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Eco-friendly trash compactors coming to Muskegon’s Pere Marquette beach

MUSKEGON, MI – More than a dozen mini trash compactors, some that also will take recyclables, are coming to Muskegon’s Pere Marquette beach.

The 14 compactors will replace many of the traditional trash barrels at the city park out of which wind can whip refuse at times.

The city will enter a three-year lease for the compactors, though it can get out of it if the compactors don’t live up to expectations, Muskegon Deputy Public Works Director Dan VanderHeide told the city commission Monday, Nov. 7.

The three-year $54,589 cost will be covered by beach parking revenue.

“I love this idea,” said Commissioner Theresa Emory. “I hope it works out for us.”

The compactors, provided by Connect by BigBelly, can have a customized wrap featuring, for example, nature photographs or messaging. The city could choose to use the space for branding or advertising, but that’s something staff will proceed with “carefully, if at all,” commissioners were told in a written background about the compactors.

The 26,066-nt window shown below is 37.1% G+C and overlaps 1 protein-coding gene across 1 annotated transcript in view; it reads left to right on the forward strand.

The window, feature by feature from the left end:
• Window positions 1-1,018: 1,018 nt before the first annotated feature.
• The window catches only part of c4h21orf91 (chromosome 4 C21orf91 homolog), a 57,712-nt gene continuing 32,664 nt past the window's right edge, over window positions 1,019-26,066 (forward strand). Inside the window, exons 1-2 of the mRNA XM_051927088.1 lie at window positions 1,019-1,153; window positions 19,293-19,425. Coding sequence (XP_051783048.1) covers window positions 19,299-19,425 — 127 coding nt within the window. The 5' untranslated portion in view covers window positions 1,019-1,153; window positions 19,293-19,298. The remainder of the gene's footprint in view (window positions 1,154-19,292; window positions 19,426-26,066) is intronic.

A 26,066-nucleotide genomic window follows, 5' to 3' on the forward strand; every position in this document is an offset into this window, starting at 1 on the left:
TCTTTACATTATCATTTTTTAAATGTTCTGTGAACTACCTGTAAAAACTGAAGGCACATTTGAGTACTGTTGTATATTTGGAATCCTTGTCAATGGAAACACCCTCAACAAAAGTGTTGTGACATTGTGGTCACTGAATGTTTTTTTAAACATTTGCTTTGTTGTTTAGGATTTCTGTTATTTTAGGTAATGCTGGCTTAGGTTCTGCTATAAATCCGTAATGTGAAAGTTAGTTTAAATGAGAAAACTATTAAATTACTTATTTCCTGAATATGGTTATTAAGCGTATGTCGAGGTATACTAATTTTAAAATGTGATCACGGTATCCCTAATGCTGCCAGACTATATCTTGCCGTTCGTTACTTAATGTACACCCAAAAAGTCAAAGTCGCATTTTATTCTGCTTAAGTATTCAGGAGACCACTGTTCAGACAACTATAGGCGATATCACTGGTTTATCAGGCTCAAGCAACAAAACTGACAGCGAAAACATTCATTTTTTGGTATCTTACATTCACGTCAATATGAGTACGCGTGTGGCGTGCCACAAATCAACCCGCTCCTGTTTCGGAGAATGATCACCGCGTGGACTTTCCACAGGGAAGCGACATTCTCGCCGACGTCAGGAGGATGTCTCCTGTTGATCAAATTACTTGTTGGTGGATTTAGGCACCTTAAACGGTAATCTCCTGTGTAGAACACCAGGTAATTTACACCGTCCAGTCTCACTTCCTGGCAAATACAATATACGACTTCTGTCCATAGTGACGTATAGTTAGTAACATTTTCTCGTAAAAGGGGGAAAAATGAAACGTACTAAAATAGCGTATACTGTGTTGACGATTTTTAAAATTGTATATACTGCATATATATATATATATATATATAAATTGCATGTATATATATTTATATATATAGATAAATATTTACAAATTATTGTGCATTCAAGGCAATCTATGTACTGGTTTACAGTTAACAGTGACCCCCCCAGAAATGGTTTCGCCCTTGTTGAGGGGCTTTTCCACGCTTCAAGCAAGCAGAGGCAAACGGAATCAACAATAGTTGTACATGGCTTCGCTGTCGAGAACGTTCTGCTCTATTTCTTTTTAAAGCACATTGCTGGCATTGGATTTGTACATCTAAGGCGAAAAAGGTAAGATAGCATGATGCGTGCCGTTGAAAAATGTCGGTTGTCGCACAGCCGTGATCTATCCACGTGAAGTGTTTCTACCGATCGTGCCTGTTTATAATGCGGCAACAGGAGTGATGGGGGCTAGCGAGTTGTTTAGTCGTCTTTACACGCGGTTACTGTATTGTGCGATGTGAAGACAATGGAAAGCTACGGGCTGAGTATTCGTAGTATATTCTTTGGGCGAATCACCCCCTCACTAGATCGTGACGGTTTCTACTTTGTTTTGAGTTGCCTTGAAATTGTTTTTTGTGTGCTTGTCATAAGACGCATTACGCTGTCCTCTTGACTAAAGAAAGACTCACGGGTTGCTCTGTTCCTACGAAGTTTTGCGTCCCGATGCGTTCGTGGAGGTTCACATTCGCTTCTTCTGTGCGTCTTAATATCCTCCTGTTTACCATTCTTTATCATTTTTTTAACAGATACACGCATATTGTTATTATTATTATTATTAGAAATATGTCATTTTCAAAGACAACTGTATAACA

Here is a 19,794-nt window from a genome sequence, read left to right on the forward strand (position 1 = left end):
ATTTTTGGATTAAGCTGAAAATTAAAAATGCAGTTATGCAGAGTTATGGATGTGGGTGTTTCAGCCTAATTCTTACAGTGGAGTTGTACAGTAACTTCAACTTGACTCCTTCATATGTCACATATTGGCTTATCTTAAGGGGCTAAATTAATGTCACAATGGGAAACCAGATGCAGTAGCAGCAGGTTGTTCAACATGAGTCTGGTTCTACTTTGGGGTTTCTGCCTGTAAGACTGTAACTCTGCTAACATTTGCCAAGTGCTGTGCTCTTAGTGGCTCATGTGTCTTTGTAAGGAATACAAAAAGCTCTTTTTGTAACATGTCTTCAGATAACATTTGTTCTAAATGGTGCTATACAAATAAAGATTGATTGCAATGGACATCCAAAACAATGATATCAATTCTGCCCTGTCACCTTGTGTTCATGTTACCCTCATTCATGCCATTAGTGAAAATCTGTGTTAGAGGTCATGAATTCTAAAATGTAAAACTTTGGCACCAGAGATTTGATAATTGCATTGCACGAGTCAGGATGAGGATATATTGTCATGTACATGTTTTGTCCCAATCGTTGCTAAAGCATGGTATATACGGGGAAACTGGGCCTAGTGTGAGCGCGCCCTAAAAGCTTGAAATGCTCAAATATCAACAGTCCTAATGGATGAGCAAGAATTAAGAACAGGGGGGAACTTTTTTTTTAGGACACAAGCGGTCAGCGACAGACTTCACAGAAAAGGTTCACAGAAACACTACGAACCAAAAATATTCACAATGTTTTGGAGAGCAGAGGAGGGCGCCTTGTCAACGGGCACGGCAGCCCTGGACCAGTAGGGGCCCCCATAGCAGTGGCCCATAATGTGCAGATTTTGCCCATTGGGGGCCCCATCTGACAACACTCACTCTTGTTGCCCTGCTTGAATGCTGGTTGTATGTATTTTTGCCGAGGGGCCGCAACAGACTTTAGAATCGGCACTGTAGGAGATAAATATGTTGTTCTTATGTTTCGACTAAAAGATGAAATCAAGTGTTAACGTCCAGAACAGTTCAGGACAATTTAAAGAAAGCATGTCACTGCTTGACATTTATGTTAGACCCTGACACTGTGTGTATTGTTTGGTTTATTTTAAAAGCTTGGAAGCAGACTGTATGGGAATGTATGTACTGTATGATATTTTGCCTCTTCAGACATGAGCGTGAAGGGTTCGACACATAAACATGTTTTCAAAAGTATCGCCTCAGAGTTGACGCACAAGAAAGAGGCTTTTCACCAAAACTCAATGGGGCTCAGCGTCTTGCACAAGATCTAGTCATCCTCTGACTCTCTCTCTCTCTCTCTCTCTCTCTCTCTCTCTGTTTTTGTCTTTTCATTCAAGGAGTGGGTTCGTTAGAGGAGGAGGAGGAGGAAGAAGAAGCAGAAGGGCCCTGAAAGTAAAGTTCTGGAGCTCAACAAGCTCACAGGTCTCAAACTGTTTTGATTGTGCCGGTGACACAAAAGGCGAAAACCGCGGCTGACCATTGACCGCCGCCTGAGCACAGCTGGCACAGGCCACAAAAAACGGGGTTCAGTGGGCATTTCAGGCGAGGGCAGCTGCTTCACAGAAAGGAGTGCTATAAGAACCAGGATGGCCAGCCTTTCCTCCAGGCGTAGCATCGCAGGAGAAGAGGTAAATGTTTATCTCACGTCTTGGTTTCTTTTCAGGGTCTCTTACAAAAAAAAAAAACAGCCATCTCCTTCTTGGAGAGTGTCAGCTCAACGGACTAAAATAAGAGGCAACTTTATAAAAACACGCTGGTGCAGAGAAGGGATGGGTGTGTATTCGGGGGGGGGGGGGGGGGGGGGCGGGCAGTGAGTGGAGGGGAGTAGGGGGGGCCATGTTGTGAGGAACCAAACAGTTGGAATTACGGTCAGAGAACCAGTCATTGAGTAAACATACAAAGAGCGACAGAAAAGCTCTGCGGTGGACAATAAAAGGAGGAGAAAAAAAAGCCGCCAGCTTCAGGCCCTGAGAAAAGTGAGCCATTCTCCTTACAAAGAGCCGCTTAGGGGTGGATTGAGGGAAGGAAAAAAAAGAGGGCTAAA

“The goal of the effort is … to provide aesthetics at the beach to provide a better-looking, more pleasing product at Pere Marquette that reflects the natural beauty around it,” VanderHeide said. “Something that is a little nicer than our typical trash barrel.”

The cost of the 50-gallon compactors is twice that of traditional trash receptacles, but the city can recoup that through reduced staff time needed to empty them and pick up trash that has blown on the beach, commissioners were told.

Two of the units will have a separate space for recyclables. The recyclable units are considered a “pilot project,” the future of which will depend on how well users comply with proper recycling and how much staff time is needed to properly sort and dispose of recyclables, VanderHeide said.

Each solar-powered compactor can connect to the Internet and alert staff when it needs emptying. Users can access them with a handle or a foot pedal.

If feasible, the city may transfer the units to downtown Muskegon during the beach off-season, VanderHeide said.

While the manufacturer insists the units hold up well to sand, staff are taking a wait-and-see approach, he said.

If the compactors measure up, the city has the option to extend the lease or even purchase them, commissioners were told.

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